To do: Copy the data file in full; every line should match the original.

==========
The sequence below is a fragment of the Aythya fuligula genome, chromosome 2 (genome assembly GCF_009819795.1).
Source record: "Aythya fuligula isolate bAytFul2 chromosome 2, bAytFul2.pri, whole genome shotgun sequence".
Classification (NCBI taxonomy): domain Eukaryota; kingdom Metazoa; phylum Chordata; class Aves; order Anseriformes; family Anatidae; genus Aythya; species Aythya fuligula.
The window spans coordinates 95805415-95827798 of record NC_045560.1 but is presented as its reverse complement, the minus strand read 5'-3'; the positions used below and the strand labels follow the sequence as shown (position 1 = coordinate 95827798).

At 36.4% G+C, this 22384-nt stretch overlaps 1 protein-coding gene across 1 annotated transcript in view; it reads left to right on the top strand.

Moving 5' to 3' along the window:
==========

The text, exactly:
The sequence below is a fragment of the Aythya fuligula genome, chromosome 2 (genome assembly GCF_009819795.1).
Source record: "Aythya fuligula isolate bAytFul2 chromosome 2, bAytFul2.pri, whole genome shotgun sequence".
Classification (NCBI taxonomy): domain Eukaryota; kingdom Metazoa; phylum Chordata; class Aves; order Anseriformes; family Anatidae; genus Aythya; species Aythya fuligula.
The window spans coordinates 95805415-95827798 of record NC_045560.1 but is presented as its reverse complement, the minus strand read 5'-3'; the positions used below and the strand labels follow the sequence as shown (position 1 = coordinate 95827798).

At 36.4% G+C, this 22384-nt stretch overlaps 1 protein-coding gene across 1 annotated transcript in view; it reads left to right on the top strand.

Moving 5' to 3' along the window: